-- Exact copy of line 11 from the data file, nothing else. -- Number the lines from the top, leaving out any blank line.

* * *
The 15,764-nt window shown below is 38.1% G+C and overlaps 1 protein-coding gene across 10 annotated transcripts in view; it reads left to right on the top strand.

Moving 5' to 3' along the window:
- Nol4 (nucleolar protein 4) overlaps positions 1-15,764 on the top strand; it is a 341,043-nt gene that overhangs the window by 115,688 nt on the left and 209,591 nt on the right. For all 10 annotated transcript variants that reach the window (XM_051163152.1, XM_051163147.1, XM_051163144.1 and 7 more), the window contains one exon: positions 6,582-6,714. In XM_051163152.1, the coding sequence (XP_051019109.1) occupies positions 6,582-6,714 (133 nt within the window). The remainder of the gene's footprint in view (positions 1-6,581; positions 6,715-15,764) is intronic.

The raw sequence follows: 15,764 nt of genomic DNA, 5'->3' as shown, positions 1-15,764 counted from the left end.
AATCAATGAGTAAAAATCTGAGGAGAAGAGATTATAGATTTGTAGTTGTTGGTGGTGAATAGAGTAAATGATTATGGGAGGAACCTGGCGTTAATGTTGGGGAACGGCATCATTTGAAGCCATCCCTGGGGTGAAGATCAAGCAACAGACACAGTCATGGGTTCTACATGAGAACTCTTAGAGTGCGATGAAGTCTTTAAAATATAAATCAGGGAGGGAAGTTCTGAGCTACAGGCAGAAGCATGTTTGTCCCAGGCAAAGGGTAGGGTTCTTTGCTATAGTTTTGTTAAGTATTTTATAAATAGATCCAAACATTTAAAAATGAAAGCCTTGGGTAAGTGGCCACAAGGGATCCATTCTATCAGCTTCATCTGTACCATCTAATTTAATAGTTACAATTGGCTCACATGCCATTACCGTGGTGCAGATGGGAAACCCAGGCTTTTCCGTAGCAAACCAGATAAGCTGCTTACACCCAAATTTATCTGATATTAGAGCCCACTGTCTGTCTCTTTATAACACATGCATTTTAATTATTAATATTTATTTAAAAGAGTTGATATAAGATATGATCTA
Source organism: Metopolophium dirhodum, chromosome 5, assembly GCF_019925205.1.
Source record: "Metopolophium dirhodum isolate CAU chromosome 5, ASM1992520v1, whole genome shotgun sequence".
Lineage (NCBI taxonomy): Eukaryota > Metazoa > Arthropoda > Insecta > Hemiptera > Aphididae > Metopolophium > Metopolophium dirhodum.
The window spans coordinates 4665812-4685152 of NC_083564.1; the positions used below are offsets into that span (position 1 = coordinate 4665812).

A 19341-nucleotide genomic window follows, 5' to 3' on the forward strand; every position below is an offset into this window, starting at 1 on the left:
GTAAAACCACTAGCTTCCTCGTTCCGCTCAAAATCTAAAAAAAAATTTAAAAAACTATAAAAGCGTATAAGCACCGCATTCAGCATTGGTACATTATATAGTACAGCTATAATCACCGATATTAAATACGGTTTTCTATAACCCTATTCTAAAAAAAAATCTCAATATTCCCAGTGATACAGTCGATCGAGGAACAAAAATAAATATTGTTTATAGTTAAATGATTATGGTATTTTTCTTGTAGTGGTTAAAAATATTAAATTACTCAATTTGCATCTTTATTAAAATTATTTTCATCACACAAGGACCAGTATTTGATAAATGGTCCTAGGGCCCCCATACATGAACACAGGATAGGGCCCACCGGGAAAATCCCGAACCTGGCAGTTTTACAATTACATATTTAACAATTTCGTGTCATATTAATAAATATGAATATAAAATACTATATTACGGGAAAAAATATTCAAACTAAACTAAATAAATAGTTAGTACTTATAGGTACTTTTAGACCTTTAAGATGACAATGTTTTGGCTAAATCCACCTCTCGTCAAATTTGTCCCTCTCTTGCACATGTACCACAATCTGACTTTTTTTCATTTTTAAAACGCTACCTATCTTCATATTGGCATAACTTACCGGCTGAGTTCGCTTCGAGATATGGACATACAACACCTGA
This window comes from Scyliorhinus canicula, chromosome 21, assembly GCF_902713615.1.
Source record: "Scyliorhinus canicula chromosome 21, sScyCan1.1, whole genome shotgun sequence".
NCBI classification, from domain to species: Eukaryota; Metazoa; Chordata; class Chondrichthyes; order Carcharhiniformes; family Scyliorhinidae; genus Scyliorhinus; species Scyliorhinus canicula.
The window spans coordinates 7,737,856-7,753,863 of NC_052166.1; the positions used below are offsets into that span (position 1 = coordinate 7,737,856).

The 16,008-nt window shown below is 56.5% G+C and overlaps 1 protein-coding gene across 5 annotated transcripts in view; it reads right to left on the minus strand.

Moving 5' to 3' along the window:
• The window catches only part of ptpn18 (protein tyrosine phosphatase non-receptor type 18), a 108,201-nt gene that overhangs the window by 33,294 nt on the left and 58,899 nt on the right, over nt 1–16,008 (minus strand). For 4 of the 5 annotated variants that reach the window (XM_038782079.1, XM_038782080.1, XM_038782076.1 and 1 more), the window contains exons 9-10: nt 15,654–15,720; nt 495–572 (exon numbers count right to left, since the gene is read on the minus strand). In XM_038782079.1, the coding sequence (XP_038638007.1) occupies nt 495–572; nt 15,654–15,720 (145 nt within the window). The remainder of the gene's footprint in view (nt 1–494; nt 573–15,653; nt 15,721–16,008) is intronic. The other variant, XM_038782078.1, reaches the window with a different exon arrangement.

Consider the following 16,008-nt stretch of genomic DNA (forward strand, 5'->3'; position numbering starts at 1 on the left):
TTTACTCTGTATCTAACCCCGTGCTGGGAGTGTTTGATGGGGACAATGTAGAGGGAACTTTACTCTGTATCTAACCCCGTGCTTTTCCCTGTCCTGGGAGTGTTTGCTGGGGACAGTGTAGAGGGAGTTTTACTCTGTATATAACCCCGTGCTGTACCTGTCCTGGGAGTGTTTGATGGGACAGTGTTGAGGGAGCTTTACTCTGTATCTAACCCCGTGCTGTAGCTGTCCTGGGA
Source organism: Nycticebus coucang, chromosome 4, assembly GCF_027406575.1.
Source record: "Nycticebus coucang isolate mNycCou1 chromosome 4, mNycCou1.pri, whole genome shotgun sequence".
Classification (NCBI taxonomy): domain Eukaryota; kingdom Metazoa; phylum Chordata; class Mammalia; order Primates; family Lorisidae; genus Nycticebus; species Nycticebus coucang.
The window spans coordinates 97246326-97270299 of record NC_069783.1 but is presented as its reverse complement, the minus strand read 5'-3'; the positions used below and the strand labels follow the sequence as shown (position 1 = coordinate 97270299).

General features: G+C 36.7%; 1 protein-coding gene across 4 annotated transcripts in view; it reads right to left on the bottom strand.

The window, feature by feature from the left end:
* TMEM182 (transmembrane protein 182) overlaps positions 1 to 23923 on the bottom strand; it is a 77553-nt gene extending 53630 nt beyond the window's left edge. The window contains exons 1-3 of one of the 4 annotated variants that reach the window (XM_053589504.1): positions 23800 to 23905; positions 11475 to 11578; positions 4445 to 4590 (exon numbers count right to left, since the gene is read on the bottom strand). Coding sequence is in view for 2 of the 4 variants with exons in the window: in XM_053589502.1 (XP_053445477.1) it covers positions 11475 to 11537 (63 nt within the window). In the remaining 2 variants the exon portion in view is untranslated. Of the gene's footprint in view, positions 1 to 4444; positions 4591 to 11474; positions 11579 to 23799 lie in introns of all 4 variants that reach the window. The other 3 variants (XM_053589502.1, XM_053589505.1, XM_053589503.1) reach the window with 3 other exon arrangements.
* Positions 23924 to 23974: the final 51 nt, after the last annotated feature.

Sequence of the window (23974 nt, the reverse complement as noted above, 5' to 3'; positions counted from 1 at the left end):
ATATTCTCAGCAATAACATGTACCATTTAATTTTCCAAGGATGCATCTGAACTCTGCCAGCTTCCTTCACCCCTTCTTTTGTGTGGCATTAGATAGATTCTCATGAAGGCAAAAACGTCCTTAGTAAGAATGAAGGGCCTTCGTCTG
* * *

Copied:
GTAAAACCACTAGCTTCCTCGTTCCGCTCAAAATCTAAAAAAAAATTTAAAAAACTATAAAAGCGTATAAGCACCGCATTCAGCATTGGTACATTATATAGTACAGCTATAATCACCGATATTAAATACGGTTTTCTATAACCCTATTCTAAAAAAAAATCTCAATATTCCCAGTGATACAGTCGATCGAGGAACAAAAATAAATATTGTTTATAGTTAAATGATTATGGTATTTTTCTTGTAGTGGTTAAAAATATTAAATTACTCAATTTGCATCTTTATTAAAATTATTTTCATCACACAAGGACCAGTATTTGATAAATGGTCCTAGGGCCCCCATACATGAACACAGGATAGGGCCCACCGGGAAAATCCCGAACCTGGCAGTTTTACAATTACATATTTAACAATTTCGTGTCATATTAATAAATATGAATATAAAATACTATATTACGGGAAAAAATATTCAAACTAAACTAAATAAATAGTTAGTACTTATAGGTACTTTTAGACCTTTAAGATGACAATGTTTTGGCTAAATCCACCTCTCGTCAAATTTGTCCCTCTCTTGCACATGTACCACAATCTGACTTTTTTTCATTTTTAAAACGCTACCTATCTTCATATTGGCATAACTTACCGGCTGAGTTCGCTTCGAGATATGGACATACAACACCTGA